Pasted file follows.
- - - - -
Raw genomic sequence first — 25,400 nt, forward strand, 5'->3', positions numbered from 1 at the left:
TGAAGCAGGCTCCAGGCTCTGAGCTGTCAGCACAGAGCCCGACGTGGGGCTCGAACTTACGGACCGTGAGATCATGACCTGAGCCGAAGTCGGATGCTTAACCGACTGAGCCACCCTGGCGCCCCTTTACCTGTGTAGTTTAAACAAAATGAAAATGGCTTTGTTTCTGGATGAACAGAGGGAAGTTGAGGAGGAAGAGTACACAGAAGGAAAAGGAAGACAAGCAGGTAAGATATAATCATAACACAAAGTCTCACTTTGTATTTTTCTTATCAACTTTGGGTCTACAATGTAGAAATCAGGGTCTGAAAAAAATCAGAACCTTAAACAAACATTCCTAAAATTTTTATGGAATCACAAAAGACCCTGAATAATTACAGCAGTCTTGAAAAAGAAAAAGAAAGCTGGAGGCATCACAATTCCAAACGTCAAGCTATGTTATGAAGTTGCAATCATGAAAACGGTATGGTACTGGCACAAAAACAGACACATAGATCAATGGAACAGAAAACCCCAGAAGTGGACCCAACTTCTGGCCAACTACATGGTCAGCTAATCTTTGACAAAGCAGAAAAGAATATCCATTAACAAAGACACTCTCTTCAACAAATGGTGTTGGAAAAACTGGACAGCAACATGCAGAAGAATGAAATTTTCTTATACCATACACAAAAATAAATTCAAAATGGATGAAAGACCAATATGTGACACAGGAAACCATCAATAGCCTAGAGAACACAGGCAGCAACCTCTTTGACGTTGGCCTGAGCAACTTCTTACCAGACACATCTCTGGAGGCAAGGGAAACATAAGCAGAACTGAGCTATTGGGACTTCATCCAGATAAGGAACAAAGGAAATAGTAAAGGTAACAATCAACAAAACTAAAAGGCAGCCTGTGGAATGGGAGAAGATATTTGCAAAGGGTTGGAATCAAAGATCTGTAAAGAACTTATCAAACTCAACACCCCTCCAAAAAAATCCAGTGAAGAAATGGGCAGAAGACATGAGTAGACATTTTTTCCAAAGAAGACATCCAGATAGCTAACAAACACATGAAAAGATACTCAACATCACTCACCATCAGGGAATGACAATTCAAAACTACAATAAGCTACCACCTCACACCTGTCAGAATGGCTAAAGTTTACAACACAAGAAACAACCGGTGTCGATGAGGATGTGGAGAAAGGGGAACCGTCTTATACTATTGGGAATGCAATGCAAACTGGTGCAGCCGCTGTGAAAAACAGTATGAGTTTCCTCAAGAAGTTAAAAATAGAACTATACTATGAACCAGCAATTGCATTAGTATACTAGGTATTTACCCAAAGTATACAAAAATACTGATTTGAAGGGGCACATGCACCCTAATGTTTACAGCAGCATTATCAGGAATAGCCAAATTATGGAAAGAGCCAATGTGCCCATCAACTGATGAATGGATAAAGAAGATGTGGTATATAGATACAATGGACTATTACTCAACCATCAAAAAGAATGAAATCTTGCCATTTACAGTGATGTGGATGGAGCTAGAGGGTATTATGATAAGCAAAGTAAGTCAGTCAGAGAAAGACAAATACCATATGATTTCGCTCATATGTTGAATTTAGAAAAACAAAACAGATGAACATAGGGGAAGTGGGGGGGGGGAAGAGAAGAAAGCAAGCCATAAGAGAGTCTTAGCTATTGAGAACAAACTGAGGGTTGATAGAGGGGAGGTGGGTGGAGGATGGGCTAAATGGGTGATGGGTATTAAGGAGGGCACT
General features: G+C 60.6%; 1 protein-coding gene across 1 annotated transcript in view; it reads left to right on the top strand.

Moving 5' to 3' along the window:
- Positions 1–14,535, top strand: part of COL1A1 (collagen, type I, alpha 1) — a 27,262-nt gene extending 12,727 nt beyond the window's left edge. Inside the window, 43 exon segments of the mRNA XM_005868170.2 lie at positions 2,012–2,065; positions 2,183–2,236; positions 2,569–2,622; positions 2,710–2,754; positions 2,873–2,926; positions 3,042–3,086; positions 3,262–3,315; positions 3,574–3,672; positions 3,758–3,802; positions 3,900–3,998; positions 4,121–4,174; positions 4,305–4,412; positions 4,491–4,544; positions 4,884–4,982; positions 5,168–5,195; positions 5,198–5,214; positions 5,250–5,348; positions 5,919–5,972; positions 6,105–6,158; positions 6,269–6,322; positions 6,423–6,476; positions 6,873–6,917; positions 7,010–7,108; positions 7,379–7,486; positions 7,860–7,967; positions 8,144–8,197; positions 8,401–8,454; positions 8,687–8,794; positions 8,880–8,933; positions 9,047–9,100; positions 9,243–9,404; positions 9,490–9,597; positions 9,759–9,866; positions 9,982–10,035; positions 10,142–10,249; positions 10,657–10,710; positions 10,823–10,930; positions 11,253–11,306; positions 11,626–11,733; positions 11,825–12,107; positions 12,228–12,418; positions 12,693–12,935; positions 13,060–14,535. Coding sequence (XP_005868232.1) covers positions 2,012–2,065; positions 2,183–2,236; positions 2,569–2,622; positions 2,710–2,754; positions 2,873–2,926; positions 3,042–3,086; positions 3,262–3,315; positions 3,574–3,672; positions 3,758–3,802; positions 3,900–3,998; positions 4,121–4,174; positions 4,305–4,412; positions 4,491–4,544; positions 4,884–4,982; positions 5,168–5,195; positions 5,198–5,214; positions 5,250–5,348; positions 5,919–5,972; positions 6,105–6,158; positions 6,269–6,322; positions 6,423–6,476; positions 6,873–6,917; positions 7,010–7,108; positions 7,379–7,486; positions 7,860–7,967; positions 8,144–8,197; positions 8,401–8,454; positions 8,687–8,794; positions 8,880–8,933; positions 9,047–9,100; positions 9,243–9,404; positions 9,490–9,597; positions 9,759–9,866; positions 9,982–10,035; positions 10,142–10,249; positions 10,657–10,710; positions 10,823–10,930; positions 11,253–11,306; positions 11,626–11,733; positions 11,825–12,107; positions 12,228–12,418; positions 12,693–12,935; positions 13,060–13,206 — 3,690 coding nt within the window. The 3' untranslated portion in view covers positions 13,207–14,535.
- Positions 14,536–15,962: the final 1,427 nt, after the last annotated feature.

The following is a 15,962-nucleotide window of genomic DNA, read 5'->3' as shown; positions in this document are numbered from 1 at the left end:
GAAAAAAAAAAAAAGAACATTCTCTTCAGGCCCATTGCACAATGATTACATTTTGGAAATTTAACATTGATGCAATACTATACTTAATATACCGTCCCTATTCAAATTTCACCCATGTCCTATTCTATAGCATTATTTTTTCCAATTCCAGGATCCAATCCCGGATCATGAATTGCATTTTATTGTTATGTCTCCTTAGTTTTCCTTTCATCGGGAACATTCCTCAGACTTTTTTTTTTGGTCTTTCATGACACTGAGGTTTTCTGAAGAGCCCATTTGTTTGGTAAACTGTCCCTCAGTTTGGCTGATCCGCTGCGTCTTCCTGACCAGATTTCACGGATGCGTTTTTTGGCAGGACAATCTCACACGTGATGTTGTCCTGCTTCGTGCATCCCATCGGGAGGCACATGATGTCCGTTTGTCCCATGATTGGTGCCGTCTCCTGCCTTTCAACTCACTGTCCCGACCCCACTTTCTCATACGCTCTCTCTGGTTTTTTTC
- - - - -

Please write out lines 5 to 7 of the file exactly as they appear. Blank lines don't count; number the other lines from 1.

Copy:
- Positions 1–14,535, top strand: part of COL1A1 (collagen, type I, alpha 1) — a 27,262-nt gene extending 12,727 nt beyond the window's left edge. Inside the window, 43 exon segments of the mRNA XM_005868170.2 lie at positions 2,012–2,065; positions 2,183–2,236; positions 2,569–2,622; positions 2,710–2,754; positions 2,873–2,926; positions 3,042–3,086; positions 3,262–3,315; positions 3,574–3,672; positions 3,758–3,802; positions 3,900–3,998; positions 4,121–4,174; positions 4,305–4,412; positions 4,491–4,544; positions 4,884–4,982; positions 5,168–5,195; positions 5,198–5,214; positions 5,250–5,348; positions 5,919–5,972; positions 6,105–6,158; positions 6,269–6,322; positions 6,423–6,476; positions 6,873–6,917; positions 7,010–7,108; positions 7,379–7,486; positions 7,860–7,967; positions 8,144–8,197; positions 8,401–8,454; positions 8,687–8,794; positions 8,880–8,933; positions 9,047–9,100; positions 9,243–9,404; positions 9,490–9,597; positions 9,759–9,866; positions 9,982–10,035; positions 10,142–10,249; positions 10,657–10,710; positions 10,823–10,930; positions 11,253–11,306; positions 11,626–11,733; positions 11,825–12,107; positions 12,228–12,418; positions 12,693–12,935; positions 13,060–14,535. Coding sequence (XP_005868232.1) covers positions 2,012–2,065; positions 2,183–2,236; positions 2,569–2,622; positions 2,710–2,754; positions 2,873–2,926; positions 3,042–3,086; positions 3,262–3,315; positions 3,574–3,672; positions 3,758–3,802; positions 3,900–3,998; positions 4,121–4,174; positions 4,305–4,412; positions 4,491–4,544; positions 4,884–4,982; positions 5,168–5,195; positions 5,198–5,214; positions 5,250–5,348; positions 5,919–5,972; positions 6,105–6,158; positions 6,269–6,322; positions 6,423–6,476; positions 6,873–6,917; positions 7,010–7,108; positions 7,379–7,486; positions 7,860–7,967; positions 8,144–8,197; positions 8,401–8,454; positions 8,687–8,794; positions 8,880–8,933; positions 9,047–9,100; positions 9,243–9,404; positions 9,490–9,597; positions 9,759–9,866; positions 9,982–10,035; positions 10,142–10,249; positions 10,657–10,710; positions 10,823–10,930; positions 11,253–11,306; positions 11,626–11,733; positions 11,825–12,107; positions 12,228–12,418; positions 12,693–12,935; positions 13,060–13,206 — 3,690 coding nt within the window. The 3' untranslated portion in view covers positions 13,207–14,535.
- Positions 14,536–15,962: the final 1,427 nt, after the last annotated feature.

The following is a 15,962-nucleotide window of genomic DNA, read 5'->3' as shown; positions in this document are numbered from 1 at the left end: